Nordea Bank Abp just dropped off the list of global banks deemed too big to fail, but that doesn’t mean it can hold less regulatory capital. The Financial Stability Board removed Nordea from a group it defines as global systemically important banks (G-SIB). A G-SIB needs to have more capital than other banks, so the assumption is that no longer being a G-SIB means a bank can get away with having less capital.
But that doesn’t apply in the case of the Nordic region’s biggest bank. Nordea has been subject to a 1 percent G-SIB buffer. That capital requirement was dwarfed by Sweden’s 3 percent systemic risk buffer. In October, Nordea shifted its headquarters from Sweden to Finland, where an equivalent systemic risk buffer applies. In other words, removing the G-SIB capital requirement will make no difference.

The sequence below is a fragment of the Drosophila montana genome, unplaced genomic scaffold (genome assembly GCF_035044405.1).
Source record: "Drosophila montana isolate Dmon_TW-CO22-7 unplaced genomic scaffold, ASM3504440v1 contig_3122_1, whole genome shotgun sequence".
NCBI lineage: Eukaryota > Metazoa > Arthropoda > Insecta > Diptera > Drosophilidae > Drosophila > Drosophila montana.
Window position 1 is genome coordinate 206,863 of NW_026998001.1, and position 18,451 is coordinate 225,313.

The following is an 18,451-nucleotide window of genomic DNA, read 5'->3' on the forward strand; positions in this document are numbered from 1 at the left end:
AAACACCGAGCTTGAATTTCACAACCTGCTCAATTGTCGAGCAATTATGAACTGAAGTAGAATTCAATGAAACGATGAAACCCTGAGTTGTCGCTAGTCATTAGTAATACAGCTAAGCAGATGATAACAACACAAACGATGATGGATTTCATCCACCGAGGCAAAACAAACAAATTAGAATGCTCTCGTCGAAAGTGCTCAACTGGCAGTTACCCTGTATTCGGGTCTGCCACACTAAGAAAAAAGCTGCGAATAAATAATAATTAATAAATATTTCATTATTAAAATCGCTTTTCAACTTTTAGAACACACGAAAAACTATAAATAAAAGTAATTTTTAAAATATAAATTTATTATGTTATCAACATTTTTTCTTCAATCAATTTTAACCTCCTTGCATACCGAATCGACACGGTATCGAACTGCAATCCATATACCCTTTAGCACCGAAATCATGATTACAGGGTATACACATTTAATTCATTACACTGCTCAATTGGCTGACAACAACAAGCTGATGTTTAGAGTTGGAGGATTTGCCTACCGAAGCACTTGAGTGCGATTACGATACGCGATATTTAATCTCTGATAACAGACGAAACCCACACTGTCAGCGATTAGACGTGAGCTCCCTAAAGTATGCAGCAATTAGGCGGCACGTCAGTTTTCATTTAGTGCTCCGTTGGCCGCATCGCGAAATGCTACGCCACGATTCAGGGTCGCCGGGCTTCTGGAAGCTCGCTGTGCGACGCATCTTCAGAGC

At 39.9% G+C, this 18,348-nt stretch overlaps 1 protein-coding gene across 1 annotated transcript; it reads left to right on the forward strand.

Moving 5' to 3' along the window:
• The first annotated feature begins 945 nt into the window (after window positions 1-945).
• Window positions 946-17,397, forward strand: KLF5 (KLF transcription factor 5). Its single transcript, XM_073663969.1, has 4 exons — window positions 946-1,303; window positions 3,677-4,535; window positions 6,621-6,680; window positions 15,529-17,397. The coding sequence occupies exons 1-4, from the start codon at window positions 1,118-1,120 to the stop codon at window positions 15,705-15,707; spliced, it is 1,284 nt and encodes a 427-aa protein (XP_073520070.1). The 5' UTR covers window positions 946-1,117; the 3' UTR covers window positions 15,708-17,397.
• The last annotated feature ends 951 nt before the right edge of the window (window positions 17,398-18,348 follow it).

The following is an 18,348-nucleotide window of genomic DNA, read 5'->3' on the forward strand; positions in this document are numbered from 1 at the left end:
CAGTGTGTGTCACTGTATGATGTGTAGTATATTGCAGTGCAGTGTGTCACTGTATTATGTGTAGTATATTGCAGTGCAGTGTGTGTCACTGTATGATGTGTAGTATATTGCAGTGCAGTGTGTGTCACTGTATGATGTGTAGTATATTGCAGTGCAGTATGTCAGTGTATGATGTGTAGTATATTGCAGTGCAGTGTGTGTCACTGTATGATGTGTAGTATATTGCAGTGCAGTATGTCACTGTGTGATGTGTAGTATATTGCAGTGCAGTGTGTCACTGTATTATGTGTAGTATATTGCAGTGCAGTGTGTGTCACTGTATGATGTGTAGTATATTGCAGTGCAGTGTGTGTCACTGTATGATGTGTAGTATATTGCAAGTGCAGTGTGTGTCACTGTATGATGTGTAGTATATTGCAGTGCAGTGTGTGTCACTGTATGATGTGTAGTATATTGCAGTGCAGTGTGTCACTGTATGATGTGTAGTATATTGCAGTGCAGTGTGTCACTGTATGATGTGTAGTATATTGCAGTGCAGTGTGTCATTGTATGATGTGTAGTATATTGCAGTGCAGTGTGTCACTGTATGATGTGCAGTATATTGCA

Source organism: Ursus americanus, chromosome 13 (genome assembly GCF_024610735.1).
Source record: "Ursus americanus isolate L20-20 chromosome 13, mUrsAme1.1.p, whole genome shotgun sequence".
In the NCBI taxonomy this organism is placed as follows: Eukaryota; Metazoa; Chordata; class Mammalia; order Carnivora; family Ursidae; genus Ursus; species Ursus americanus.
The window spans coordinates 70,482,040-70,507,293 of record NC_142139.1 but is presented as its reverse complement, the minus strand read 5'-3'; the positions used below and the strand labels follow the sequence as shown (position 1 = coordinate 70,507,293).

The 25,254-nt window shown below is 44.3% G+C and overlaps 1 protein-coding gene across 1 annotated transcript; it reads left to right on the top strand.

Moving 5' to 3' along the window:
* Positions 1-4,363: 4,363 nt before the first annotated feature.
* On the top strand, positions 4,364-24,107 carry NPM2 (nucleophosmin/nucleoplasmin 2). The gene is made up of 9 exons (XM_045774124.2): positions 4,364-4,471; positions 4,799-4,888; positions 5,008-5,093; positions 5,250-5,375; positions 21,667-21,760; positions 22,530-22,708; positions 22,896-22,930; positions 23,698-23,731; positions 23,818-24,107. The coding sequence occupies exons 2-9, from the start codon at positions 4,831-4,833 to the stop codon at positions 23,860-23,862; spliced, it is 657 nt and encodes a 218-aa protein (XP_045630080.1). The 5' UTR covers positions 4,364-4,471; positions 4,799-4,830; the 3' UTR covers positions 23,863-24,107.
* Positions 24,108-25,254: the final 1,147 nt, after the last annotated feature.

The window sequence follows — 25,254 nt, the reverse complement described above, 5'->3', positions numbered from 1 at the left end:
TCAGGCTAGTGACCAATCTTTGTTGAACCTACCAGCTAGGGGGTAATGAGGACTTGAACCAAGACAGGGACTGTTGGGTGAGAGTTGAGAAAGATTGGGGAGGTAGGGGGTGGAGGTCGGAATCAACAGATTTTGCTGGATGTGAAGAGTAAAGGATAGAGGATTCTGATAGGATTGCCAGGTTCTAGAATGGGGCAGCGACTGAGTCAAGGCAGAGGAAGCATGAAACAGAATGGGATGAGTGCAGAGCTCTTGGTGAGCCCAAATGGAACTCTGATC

Nordea has reduced its balance sheet, simplified its structure and shed its riskiest assets. The FSB’s decision to remove it from the list of global systemically important banks takes effect in 2020. Finland’s financial watchdog indicated it will continue to treat Nordea as a bank that’s too big to fail.
In the Nordic region, “Nordea is the biggest, its exposure is the biggest and potential impact on the system is the biggest, and that’s why it was set the highest buffer,” said Samu Kurri, who heads the financial analysis and operational risks department at the Finnish Financial Supervisory Authority.
“Should anything happen to Nordea, it would have a larger impact on the system than if something happened to other banks,” Kurri said.
Nordea declined to comment on its capital requirements.
The bank has said it will comply with the Swedish FSA’s prudential measures even after its move to the euro zone as it awaits new guidance from the European Central Bank, expected late next year.